As for the environment, South Korea’s economic boom definitely damaged its natural ecosystem. The country’s population density has meant that many natural spaces have been paved over and much wildlife has gone extinct. In the North, there are claims that the country’s “relative inaccessibility” has kept it a place of “spectacular crags and spires of rock tower,” with “pineclad foothills,” “pristine lakes and waterfalls adding to a richly forested beauty.”
This is highly debatable. Most North Korean houses don’t have central heating, which means that residents need to burn wood to keep warm in winter. This has led to widespread deforestation, and anyone who has visited both South and North Korea can tell you that the two countries have similar mountainous topography, but that in the South the mountains are richly green, whereas in the North they are brown, having been stripped bare for fuel. That deforestation is a factor in perennial floods and food shortages.
Defenders of North Korea also argue that South Koreans have allowed even their language to be corrupted. When Korea was a colony of Japan, the Japanese administration made efforts to stamp out use of Korean language and as such, the preservation of Koreans’ special tongue developed an emotive, nationalistic importance. Everyday speech in the South is replete with words adopted from English, notably motel, coffee and pizza. North Korea takes pains to keep such foreign influences out of its tongue. For example, instead of using the English word “ice cream,” North Koreans use a Korean word with a similar meaning in translation.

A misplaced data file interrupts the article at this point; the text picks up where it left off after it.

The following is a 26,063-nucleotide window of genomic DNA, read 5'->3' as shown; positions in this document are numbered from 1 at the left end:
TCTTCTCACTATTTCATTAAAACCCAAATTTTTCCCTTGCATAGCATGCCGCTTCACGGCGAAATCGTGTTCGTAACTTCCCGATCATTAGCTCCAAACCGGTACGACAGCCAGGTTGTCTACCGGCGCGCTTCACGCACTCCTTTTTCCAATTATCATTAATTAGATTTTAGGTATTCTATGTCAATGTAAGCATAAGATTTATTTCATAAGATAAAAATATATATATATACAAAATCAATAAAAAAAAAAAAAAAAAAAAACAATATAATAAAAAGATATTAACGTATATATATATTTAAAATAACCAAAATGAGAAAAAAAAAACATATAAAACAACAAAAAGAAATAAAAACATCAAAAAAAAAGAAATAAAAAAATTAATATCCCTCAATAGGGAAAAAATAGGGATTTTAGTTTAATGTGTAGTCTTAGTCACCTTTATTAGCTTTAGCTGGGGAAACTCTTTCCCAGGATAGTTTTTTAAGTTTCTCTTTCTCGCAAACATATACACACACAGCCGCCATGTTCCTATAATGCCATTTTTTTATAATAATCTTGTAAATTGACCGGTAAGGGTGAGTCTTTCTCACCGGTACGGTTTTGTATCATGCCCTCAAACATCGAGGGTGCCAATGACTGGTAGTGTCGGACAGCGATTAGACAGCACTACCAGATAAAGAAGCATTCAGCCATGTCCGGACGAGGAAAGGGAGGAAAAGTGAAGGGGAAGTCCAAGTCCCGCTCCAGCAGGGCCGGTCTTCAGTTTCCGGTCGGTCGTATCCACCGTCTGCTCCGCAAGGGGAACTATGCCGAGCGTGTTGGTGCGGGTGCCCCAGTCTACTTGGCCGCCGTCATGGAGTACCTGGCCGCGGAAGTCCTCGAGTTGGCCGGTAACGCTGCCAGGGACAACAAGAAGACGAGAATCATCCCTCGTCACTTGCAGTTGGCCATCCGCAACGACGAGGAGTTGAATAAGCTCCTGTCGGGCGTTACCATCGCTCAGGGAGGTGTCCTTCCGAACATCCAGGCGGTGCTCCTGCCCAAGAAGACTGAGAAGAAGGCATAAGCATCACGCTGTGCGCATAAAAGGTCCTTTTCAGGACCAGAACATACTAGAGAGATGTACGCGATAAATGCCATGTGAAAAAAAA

When some westerners travel to North Korea — usually on choreographed tourist trips — they sometimes come back with stories about how it really isn’t so bad there, and that the Western media exaggerates the negatives. Such narratives are generally not worth taking seriously, as they fail to consider the fact the North Korean government carefully manages what foreign visitors can see, and that almost all North Koreans live without basic freedoms, and risk ending up in a prison camp if they step out of line.
Contemporary defenders of North Korea will often point to aggressive overseas actions by the U.S. in places such as Yemen, Libya or Iraq and say something to the effect of “What about the U.S.? They do plenty of bad stuff. And there are lots of Americans stuck in prison too.”
The U.S. certainly has plenty to answer for, but such lines of reasoning are pointless. Whatever the U.S. does or doesn’t do isn’t an excuse for the rights violations that have been extensively documented in North Korea. And while South Korea doesn’t have a perfect rights record either, it has a functioning judiciary and humane conditions in its prisons.
And at the very least, if you don’t like life in South Korea, you can get a passport and go live somewhere else, as many have done. North Koreans can’t legally emigrate; if they want to get out, they can only do so in secret, at great risk and expense.
So in conclusion, does South Korea have anything to learn from North Korea? Short answer: yes. North Korea is a glaring example to all countries of what not to do.
Steven Borowiec authored this article.
Cover image: A satellite view of the Korean peninsula illustrates the two Koreas’ disparate levels of development. (Source: Wikipedia commons)